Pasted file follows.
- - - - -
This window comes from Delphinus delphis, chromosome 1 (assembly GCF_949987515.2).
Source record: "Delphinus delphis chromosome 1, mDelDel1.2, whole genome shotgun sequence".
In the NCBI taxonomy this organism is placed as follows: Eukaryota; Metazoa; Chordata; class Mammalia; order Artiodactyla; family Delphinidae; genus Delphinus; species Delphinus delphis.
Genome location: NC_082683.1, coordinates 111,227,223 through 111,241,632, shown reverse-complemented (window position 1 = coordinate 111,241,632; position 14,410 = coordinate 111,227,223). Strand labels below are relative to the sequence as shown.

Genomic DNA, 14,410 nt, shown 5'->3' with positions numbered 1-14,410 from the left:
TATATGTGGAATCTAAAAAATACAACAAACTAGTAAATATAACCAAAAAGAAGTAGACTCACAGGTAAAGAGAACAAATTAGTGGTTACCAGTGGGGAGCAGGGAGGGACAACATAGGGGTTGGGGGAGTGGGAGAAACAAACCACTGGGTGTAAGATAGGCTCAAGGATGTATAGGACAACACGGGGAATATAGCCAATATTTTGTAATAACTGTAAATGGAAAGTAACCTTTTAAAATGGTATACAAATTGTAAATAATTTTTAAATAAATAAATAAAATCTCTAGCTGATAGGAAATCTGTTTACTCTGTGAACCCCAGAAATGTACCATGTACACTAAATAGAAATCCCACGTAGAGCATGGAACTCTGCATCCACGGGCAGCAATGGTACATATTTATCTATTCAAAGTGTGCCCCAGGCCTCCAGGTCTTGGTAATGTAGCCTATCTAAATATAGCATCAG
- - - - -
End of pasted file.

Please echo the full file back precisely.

This window comes from Delphinus delphis, chromosome 1 (assembly GCF_949987515.2).
Source record: "Delphinus delphis chromosome 1, mDelDel1.2, whole genome shotgun sequence".
In the NCBI taxonomy this organism is placed as follows: Eukaryota; Metazoa; Chordata; class Mammalia; order Artiodactyla; family Delphinidae; genus Delphinus; species Delphinus delphis.
Genome location: NC_082683.1, coordinates 111,227,223 through 111,241,632, shown reverse-complemented (window position 1 = coordinate 111,241,632; position 14,410 = coordinate 111,227,223). Strand labels below are relative to the sequence as shown.

Genomic DNA, 14,410 nt, shown 5'->3' with positions numbered 1-14,410 from the left:
TATATGTGGAATCTAAAAAATACAACAAACTAGTAAATATAACCAAAAAGAAGTAGACTCACAGGTAAAGAGAACAAATTAGTGGTTACCAGTGGGGAGCAGGGAGGGACAACATAGGGGTTGGGGGAGTGGGAGAAACAAACCACTGGGTGTAAGATAGGCTCAAGGATGTATAGGACAACACGGGGAATATAGCCAATATTTTGTAATAACTGTAAATGGAAAGTAACCTTTTAAAATGGTATACAAATTGTAAATAATTTTTAAATAAATAAATAAAATCTCTAGCTGATAGGAAATCTGTTTACTCTGTGAACCCCAGAAATGTACCATGTACACTAAATAGAAATCCCACGTAGAGCATGGAACTCTGCATCCACGGGCAGCAATGGTACATATTTATCTATTCAAAGTGTGCCCCAGGCCTCCAGGTCTTGGTAATGTAGCCTATCTAAATATAGCATCAG